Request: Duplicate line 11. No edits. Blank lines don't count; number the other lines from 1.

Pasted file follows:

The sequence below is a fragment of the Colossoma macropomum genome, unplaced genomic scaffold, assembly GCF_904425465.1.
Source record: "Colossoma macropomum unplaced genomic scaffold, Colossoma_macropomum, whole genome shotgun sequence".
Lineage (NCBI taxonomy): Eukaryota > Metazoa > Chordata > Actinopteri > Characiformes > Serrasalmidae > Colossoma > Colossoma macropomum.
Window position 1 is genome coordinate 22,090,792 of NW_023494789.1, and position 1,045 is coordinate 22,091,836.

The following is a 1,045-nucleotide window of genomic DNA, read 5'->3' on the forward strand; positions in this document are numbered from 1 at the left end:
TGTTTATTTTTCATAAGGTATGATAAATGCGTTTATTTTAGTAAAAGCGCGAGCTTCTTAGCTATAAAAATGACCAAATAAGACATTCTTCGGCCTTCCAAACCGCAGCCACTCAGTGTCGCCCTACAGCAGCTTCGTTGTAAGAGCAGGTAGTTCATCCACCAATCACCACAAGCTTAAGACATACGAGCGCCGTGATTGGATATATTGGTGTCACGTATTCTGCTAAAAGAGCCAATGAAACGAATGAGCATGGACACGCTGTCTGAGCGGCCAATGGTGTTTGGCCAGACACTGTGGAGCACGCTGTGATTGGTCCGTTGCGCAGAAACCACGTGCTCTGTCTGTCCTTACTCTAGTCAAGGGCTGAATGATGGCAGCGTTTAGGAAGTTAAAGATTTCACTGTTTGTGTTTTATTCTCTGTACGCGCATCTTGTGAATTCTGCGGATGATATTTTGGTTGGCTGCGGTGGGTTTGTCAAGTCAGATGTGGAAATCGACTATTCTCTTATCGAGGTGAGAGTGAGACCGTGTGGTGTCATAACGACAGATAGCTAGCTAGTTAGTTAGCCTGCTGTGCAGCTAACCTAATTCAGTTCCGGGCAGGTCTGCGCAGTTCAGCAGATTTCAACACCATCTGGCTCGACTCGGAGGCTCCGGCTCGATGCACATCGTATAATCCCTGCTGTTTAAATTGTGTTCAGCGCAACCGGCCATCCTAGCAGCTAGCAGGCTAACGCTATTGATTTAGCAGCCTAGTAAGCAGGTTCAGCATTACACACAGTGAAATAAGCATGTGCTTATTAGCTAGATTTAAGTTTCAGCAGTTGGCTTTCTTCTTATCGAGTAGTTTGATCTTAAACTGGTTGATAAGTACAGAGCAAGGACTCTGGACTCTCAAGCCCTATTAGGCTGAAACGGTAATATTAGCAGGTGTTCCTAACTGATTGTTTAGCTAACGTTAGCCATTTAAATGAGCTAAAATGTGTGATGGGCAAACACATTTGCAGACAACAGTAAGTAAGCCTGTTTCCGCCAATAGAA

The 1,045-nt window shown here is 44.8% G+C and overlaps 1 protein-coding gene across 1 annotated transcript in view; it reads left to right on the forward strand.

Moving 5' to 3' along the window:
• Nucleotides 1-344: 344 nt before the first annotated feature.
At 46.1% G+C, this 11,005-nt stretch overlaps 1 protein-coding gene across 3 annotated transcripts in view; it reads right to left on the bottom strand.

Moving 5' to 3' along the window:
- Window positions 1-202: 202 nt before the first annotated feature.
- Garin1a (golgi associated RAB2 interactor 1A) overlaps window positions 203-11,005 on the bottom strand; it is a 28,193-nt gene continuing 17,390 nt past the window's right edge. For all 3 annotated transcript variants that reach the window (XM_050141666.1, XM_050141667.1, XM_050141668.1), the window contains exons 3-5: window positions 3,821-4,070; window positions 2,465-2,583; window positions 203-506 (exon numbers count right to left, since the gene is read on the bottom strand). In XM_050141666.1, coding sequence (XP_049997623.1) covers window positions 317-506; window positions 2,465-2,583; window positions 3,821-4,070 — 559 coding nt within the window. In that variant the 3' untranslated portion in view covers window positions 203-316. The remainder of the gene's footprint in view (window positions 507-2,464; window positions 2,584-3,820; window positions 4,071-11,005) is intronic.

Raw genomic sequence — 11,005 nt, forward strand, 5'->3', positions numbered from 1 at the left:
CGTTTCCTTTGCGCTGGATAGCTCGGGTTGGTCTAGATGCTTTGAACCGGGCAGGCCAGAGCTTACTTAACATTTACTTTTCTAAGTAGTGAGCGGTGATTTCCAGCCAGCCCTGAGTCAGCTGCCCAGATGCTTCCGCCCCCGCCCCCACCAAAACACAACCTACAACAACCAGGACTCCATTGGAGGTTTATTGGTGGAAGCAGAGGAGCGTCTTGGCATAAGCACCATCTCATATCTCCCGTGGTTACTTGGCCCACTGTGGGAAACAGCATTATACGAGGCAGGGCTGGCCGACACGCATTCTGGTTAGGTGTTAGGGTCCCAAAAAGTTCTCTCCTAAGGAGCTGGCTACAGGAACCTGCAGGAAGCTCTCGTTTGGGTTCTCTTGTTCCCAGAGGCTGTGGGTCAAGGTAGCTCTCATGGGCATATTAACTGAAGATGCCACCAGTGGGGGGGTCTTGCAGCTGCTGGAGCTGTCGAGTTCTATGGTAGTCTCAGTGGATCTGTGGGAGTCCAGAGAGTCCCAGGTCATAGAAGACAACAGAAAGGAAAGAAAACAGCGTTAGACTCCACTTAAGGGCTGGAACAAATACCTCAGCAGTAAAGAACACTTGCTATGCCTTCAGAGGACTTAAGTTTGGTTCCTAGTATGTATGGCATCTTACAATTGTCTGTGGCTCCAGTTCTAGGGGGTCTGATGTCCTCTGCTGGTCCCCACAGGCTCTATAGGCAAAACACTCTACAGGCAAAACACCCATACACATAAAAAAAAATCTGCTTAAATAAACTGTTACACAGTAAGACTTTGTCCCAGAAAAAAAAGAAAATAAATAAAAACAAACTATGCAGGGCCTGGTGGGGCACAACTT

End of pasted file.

Moving 5' to 3' along the window: